To restructure and privatise government companies based on the Treuhandanstalt experience, a lot of money will be needed. We propose to request at the donor conference the funding of a privatisation fund to privatize these government companies. International donors could provide €1 billion grants and €1 billion in loans to this fund (see Table 2 for details). The approach of the Treuhand suggests that effective corporate control structures can be created without the adequate managerial resources being available domestically. Future privatization revenues can sustain the fund. Foreign donors will get seats in the board of this restructuring/privatization fund based on their contributions. The fund should be managed outside of the Ukrainian government. If at the end there are profits left, these should go to strengthening the capital of the National Bank of Ukraine.
Ukraine has a terrible track record on privatizations, and this fund can avoid the mistakes of the past where profitable companies were sold for obscure amounts to a few oligarchs with the right political connections. An international privatization fund will give foreign investors the confidence that an enterprise they buy is “clean” and that their investment will be protected from predatory schemes.
We should be realistic. The best companies are already gone and most of what is left will have to be closed down. Still, often these companies have real estate that could be used to help pay for the restructuring or to grow new business. A part of the real estate could be used as company centres where Ukrainians can start their own company and rent space at very affordable rates. This should allow easy creation of new production companies that can service the EU market with low cost labour intensive products that are typically coming out of Asia at this moment. Ukraine as a EU neighbor has a clear transport advantage over Asia.
The restructuring fund should also help create new jobs by helping to fund up to 10.000 Ukrainian start-ups in these company centres. Ukrainians have plenty of ideas but lack capital and the collateral to obtain loans to get started. The company centres set up through the fund should fund the purchase of investment/production equipment up to an average of €50.000 per new company. Until the investment goods are fully paid down they remain the property of the company centres. These start-ups have to service partially the EU or foreign markets and should help generate hard currency for Ukraine through export.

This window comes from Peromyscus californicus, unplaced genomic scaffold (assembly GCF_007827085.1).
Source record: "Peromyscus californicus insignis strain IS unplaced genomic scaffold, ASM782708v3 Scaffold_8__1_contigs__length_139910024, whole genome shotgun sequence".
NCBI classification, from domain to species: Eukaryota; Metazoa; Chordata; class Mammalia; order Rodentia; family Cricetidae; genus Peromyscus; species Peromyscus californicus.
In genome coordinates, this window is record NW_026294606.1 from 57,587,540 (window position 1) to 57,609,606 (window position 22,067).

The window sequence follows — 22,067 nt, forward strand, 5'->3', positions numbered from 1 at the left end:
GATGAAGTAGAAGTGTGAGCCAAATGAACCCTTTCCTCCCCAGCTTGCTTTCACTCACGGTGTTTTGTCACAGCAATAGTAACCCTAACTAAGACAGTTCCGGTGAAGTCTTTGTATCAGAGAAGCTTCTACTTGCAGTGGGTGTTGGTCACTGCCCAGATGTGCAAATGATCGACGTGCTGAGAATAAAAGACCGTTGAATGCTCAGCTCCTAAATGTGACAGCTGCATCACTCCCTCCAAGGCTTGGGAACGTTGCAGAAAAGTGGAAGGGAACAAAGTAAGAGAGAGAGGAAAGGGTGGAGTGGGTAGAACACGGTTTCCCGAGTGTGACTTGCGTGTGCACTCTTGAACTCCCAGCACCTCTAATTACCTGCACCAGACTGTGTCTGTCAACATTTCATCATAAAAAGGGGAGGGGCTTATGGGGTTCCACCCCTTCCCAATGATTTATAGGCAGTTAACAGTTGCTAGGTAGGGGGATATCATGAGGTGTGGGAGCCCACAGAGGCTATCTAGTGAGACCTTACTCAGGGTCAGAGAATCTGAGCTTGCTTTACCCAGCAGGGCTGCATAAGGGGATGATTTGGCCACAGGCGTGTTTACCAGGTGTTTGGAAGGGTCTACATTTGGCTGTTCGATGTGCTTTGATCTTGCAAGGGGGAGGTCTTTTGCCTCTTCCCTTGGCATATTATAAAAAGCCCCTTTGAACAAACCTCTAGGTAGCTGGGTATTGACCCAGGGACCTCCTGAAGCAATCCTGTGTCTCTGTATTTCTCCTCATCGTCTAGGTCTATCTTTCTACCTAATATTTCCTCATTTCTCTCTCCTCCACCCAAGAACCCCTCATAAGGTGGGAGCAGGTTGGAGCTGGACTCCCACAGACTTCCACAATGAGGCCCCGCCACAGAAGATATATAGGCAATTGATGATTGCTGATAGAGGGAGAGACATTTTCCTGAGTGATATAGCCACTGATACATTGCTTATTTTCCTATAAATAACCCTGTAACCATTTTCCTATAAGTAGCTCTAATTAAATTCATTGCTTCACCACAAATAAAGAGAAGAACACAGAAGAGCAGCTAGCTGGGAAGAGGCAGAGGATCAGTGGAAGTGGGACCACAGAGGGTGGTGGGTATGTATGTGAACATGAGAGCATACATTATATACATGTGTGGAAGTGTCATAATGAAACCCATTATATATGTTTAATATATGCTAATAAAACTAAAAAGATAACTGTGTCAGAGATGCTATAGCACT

The fund could provide management to evaluate the viability of the business ideas. The management of these company centres should be done by recently retired managers from the EU & US who will work for expenses paid. They will bring in a wealth of experience and the right connections for export opportunities.
We can realistically expect that over a half of the people in these government companies will become redundant. Those who end up in the fund and who are deemed not needed will be fired and will get six-months-salary exit payments. After these six months they will be entitled to one year of unemployment benefits. The fund should refund the government for those ending up in unemployment and should provide free retraining to these people to enhance their chances on the private labor market. This means those fired will have effectively one and a half year to migrate to the private sector. They only get this money provided they stay in Ukraine and they are not rehired by the government for seven years.
|Firing of redundant workers (exit payments, unemployment benefits, retraining)||€ 5000 per person * 200 000 people||€ 1 billion grant|
|Funding new companies (start-ups)||up to € 50 000 per company * 10 000 companies||up to € 500 million loan|
|Fund managementInvesting into modernization of government companies that cannot be privatized and into energy saving technologies||150 000 employees remain||up to € 500 million loan plus proceeds from privatization|
A Treuhand style approach through an international fund puts the restructuring outside of the government and will make it a lot easier to execute politically.
Most of the employment will have to come from new business that can only grow if the government puts its focus on creating a fair and competitive economic environment based on the rule of law. To establish that environment is already a massive task, and managing or restructuring companies would be a detraction of the government from the core task of creating economic freedom and a supportive administration in a new Ukraine.
The author doesn`t work for, consult to, own shares in or receive funding from any company or organization that would benefit from this article, and have no relevant affiliations